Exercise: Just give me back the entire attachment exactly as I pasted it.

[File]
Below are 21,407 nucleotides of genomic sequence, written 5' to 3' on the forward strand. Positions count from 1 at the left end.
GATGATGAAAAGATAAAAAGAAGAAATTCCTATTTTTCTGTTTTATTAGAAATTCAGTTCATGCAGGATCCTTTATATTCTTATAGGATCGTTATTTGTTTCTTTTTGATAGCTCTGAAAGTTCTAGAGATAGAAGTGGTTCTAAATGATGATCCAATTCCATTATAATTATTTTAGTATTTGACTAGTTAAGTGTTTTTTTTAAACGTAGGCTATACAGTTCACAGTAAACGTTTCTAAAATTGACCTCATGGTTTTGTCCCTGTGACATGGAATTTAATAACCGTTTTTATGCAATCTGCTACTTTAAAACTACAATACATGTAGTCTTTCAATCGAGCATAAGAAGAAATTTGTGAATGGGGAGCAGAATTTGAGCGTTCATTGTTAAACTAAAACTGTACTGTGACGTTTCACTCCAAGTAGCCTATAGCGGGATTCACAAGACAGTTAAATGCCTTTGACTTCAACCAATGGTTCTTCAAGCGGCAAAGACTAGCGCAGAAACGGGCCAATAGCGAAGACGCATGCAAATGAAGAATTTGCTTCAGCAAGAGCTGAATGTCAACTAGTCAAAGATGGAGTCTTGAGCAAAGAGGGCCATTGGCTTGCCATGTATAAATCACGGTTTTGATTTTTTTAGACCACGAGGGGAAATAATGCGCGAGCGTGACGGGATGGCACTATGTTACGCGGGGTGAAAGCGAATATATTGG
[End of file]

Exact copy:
Below are 21,407 nucleotides of genomic sequence, written 5' to 3' on the forward strand. Positions count from 1 at the left end.
GATGATGAAAAGATAAAAAGAAGAAATTCCTATTTTTCTGTTTTATTAGAAATTCAGTTCATGCAGGATCCTTTATATTCTTATAGGATCGTTATTTGTTTCTTTTTGATAGCTCTGAAAGTTCTAGAGATAGAAGTGGTTCTAAATGATGATCCAATTCCATTATAATTATTTTAGTATTTGACTAGTTAAGTGTTTTTTTTAAACGTAGGCTATACAGTTCACAGTAAACGTTTCTAAAATTGACCTCATGGTTTTGTCCCTGTGACATGGAATTTAATAACCGTTTTTATGCAATCTGCTACTTTAAAACTACAATACATGTAGTCTTTCAATCGAGCATAAGAAGAAATTTGTGAATGGGGAGCAGAATTTGAGCGTTCATTGTTAAACTAAAACTGTACTGTGACGTTTCACTCCAAGTAGCCTATAGCGGGATTCACAAGACAGTTAAATGCCTTTGACTTCAACCAATGGTTCTTCAAGCGGCAAAGACTAGCGCAGAAACGGGCCAATAGCGAAGACGCATGCAAATGAAGAATTTGCTTCAGCAAGAGCTGAATGTCAACTAGTCAAAGATGGAGTCTTGAGCAAAGAGGGCCATTGGCTTGCCATGTATAAATCACGGTTTTGATTTTTTTAGACCACGAGGGGAAATAATGCGCGAGCGTGACGGGATGGCACTATGTTACGCGGGGTGAAAGCGAATATATTGG